GMDH Polynomial Neural Networks

Group Method of Data Handling (GMDH) polynomial neural networks are “self organizing” networks. The network begins with only input neurons. During the training process, neurons are selected from a pool of candidates and added to the hidden layers.

GMDH networks were originated in 1968 by Prof Alexey G. Ivakhnenko at the Institute of Cybernetics in Kyiv (Ukraine).

Structure of a GMDH network

GMDH networks are self organizing. This means that the connections between neurons in the network are not fixed but rather are selected during training to optimize the network. The number of layers in the network also is selected automatically to produce maximum accuracy without overfitting. The following figure from Kordik, Naplava, Snorek illustrates the structure of a basic GMDH network using polynomial functions of two variables:

The first layer (at the top) presents one input for each predictor variable. Each neuron in the second layer draws its inputs from two of the input variables. The neurons in the third layer draw their inputs from two of the neurons in the previous layer; this progresses through each layer. The final layer (at the bottom) draws its two inputs from the previous layer and produces a single value which is the output of the network.

Inputs to neurons in GMDH networks can skip layers and come from the original variables or layers several layers earlier as illustrated by this figure:

In this network, the neuron at the right end of the third layer is connected to an input variable rather than the output of a neuron on the previous layer.

Traditional GMDH neural networks use complete quadratic polynomials of two variables as transfer functions in the neurons. These polynomials have the form:

y = p0 + p1*x1 + p2*x2 + p3*x1^2 + p4*x2^2 + p5*x1*x2

DTREG extends GMDH networks by allowing you to select which functions may be used in the network.

GMDH Training Algorithm

Two sets of input data are used during the training process: (1) the primary training data, and (2) the control datawhich is used to stop the building process when overfitting occurs. The control data typically has about 20% as many rows as the training data. The percentage is specified as a training

The GMDH network training algorithm proceeds as follows:

  1. Construct the first layer which simply presents each of the input predictor variable values.
  2. Using the allowed set of functions, construct all possible functions using combinations of inputs from the previous layer. If only two-variable polynomials are enabled, there will be n*(n-1)/2 candidate neurons constructed where n is the number of neurons in the previous layer. If the option is selected to allow inputs from the previous layer and the input layer, then n will the sum of the number of neurons in the previous layer and the input layer. If the option is selected to allow inputs from any layer, then n will the sum of the number of input variables plus the number of neurons in all previous layers.
  3. Use least squares regression to compute the optimal parameters for the function in each candidate neuron to make it best fit the training data. Singular value decomposition (SVD) is used to avoid problems with singular matrices. If nonlinear functions are selected such as logistic or asymptotic, a nonlinear fitting routine based on Levenberg-Marquardt method is used.
  4. Compute the mean squared error for each neuron by applying it to the control data.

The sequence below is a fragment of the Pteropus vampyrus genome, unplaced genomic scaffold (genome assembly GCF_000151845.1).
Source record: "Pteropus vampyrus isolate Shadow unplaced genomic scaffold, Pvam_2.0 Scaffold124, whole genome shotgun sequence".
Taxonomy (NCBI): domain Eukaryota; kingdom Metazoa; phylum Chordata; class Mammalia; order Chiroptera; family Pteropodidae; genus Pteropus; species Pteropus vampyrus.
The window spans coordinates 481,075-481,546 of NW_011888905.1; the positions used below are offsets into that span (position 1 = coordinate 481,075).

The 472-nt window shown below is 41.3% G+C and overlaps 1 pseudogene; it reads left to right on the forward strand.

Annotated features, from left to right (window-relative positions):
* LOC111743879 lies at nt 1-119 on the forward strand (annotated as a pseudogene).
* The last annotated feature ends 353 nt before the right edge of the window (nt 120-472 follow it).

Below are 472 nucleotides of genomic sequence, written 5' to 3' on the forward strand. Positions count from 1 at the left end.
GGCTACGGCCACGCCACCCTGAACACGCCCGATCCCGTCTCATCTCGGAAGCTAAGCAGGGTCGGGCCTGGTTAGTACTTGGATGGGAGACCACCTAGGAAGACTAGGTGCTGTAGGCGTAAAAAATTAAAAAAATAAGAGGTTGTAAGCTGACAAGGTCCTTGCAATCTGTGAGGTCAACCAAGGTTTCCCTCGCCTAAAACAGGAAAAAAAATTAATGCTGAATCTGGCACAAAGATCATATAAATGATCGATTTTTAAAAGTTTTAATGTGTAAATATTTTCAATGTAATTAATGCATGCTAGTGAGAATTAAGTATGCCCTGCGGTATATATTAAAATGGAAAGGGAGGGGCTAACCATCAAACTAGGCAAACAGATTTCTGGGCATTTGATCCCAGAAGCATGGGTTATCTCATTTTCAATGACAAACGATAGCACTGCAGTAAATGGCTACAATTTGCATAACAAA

5. Sort the candidate neurons in order of increasing error.
  6. Select the best (smallest error) neurons from the candidate set for the next layer. A model-building parameter specifies how many neurons are used in each layer.
  7. If the error for the best neuron in the layer as measured with the control data is better than the error from the best neuron in the previous layer, and the maximum number of layers has not been reached, then jump back to step 2 to construct the next layer. Otherwise, stop the training. Note, when overfitting begins, the error as measured with the control data will being to increase, thus stopping the training.

If you are running on a multi-core CPU system, DTREG will perform GMDH training in parallel using multiple CPU’s.

Output Generated for GMDH Networks

In addition to the usual information reported for a model, DTREG displays the actual GMDH polynomial network generated. Here is an example:

  ============  GMDH Model  ============

N(3) = 0.650821+5.931812e+012*Age{Adult}-5.931812e+012*Age{Adult}^2+4.685991e+015*Class{Second}-4.685991e+015*Class{Second}^2+0.048843*Age{Adult}*Class{Second}

N(1) = 13.82502-2.390281e+012*Class{Crew}+4.78725e+011*Class{Crew}^2-28.1043*N(3)+11.9577*N(3)^2+2.959348e+012*Class{Crew}*N(3)

N(7) = 0.325439+9.737558e+013*Sex{Male}-9.737558e+013*Sex{Male}^2+9.00077e+015*Class{Second}-9.00077e+015*Class{Second}^2+1.081648*Sex{Male}*Class{Second}

N(9) = 0.372317+2.225363e+013*Sex{Male}-2.225363e+013*Sex{Male}^2-3.960104e+015*Class{First}+3.960104e+015*Class{First}^2-0.244027*Sex{Male}*Class{First}

N(6) = -0.263746+1.221826*N(7)+0.268249*N(7)^2+1.636075*N(9)-0.172757*N(9)^2-2.019208*N(7)*N(9)

Survived{Yes} = -0.008121+1.631212*N(1)-2.485552*N(1)^2-0.186281*N(6)+0.126492*N(6)^2+1.720465*N(1)*N(6)

Output from neuron i is shown as N(i). Categorical predictor variables such as Sex are shown with the activation category in braces. For example, “Sex{Male}” has the value 1 if the value of Sex is “Male”, and it has the value 0 if Sex is any other category. The final line shows the output of the network. In this case, the probability of Survived being Yes is predicted. Note how the inputs to each neuron are drawn from the outputs of neurons in lower levels of the network. This example uses only two-variable quadratic functions.